Would any of your project ideas raise safety issues?

No issues of researcher safety, public safety or environmental safety were raised during Heidelberg's iGEM 2009 project. We only worked with non-hazardous, non-infectious, commonly used and accepted bacteria strains (SCS110 and DH5α) and mammalian cancer cell lines (U2-OS, HeLa and MCF-7). When working with toxic chemicals (e.g. ethidiumbromide or estrogen), nitrile gloves, and white coat were worn. We specifically reserved an area of our lab for work with ethidiumbromide. All work was conducted in a biosafety level S1 laboratory. Rules of best microbiological practices were applied.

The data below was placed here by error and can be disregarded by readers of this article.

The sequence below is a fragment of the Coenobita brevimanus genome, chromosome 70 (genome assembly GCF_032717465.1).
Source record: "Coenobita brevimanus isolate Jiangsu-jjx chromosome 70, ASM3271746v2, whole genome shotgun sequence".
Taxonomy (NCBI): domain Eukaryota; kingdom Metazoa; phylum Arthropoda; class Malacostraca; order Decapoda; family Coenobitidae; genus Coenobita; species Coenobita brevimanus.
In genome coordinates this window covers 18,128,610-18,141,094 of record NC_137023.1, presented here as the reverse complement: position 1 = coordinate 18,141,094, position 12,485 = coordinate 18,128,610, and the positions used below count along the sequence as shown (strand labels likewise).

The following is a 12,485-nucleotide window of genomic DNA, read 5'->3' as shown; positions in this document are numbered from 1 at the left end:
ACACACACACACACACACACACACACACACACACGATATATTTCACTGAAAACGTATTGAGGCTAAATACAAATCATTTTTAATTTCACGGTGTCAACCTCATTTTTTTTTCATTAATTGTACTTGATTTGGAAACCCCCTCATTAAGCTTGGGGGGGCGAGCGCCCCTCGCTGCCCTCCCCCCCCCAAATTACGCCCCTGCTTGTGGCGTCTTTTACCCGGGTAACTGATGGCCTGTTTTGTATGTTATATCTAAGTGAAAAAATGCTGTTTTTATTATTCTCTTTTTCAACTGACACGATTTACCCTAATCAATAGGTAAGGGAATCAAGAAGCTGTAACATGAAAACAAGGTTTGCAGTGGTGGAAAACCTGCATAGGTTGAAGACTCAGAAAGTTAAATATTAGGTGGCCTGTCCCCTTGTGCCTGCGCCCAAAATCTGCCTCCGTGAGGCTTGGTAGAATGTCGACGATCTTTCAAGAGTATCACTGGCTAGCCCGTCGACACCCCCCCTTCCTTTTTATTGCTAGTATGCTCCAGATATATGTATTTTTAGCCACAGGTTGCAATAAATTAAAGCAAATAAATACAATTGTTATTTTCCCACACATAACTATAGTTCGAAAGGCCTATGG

Is there a local biosafety group, committee or review board at your institution?

According to German Federal law, there is a project leader for biological safety issues for the group that advised us, who was glad to take the responsibility for our project's safety issues (M. Reichenzeller, PhD m.reichenzeller at There is also a biosafety supervisor who supervises biological safety university-wide (W. Siller, PhD willi.siller at

What does your local biosafety group think about your project?

All material handled or distributed are non-hazardous and non-infectious. It agrees with all safety standards requested biosafety level 1. Therefore, Dr. Reichenzeller fully supports the work done by this iGEM team. She is also very committed to supporting the team and has become an advisor for the second time.

Do any of the new BioBrick parts that you made this year raise any safety issues?

No - we developed synthetic promoters for use in mammalian cells. These parts are completely harmless, no matter what organism they are transformed / transfected into.